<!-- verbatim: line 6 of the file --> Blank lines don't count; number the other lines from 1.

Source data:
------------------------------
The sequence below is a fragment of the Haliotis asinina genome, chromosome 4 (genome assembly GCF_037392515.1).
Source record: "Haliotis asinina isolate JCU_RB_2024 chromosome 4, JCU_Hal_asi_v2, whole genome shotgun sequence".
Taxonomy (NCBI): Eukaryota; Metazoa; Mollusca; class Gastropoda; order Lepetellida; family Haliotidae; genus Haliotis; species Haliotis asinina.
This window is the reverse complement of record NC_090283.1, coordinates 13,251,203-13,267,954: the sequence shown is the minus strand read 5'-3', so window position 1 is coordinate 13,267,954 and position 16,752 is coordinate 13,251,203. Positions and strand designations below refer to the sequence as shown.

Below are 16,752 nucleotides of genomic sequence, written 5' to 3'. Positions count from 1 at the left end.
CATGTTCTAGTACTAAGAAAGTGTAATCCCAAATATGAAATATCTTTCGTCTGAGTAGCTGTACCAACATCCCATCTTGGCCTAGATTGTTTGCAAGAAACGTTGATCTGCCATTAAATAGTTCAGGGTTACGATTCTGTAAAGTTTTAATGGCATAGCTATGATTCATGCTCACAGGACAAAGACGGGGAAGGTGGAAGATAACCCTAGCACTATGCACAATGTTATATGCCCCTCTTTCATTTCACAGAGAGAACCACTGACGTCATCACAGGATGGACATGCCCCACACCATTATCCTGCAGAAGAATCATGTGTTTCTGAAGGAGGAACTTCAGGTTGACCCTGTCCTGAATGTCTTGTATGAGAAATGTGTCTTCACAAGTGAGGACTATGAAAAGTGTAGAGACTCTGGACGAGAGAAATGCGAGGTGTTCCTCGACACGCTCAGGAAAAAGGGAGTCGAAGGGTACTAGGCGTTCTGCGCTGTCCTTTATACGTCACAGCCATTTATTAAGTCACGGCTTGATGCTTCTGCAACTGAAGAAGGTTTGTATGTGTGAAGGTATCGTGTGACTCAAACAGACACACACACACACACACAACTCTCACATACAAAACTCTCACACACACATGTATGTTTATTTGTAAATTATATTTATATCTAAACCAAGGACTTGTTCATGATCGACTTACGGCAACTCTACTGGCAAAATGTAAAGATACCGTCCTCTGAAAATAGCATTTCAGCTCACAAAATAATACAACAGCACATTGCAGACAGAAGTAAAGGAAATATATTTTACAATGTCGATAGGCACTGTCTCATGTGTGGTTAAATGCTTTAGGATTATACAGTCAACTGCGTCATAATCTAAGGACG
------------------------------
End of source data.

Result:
CATGTTCTAGTACTAAGAAAGTGTAATCCCAAATATGAAATATCTTTCGTCTGAGTAGCTGTACCAACATCCCATCTTGGCCTAGATTGTTTGCAAGAAACGTTGATCTGCCATTAAATAGTTCAGGGTTACGATTCTGTAAAGTTTTAATGGCATAGCTATGATTCATGCTCACAGGACAAAGACGGGGAAGGTGGAAGATAACCCTAGCACTATGCACAATGTTATATGCCCCTCTTTCATTTCACAGAGAGAACCACTGACGTCATCACAGGATGGACATGCCCCACACCATTATCCTGCAGAAGAATCATGTGTTTCTGAAGGAGGAACTTCAGGTTGACCCTGTCCTGAATGTCTTGTATGAGAAATGTGTCTTCACAAGTGAGGACTATGAAAAGTGTAGAGACTCTGGACGAGAGAAATGCGAGGTGTTCCTCGACACGCTCAGGAAAAAGGGAGTCGAAGGGTACTAGGCGTTCTGCGCTGTCCTTTATACGTCACAGCCATTTATTAAGTCACGGCTTGATGCTTCTGCAACTGAAGAAGGTTTGTATGTGTGAAGGTATCGTGTGACTCAAACAGACACACACACACACACACAACTCTCACATACAAAACTCTCACACACACATGTATGTTTATTTGTAAATTATATTTATATCTAAACCAAGGACTTGTTCATGATCGACTTACGGCAACTCTACTGGCAAAATGTAAAGATACCGTCCTCTGAAAATAGCATTTCAGCTCACAAAATAATACAACAGCACATTGCAGACAGAAGTAAAGGAAATATATTTTACAATGTCGATAGGCACTGTCTCATGTGTGGTTAAATGCTTTAGGATTATACAGTCAACTGCGTCATAATCTAAGGACG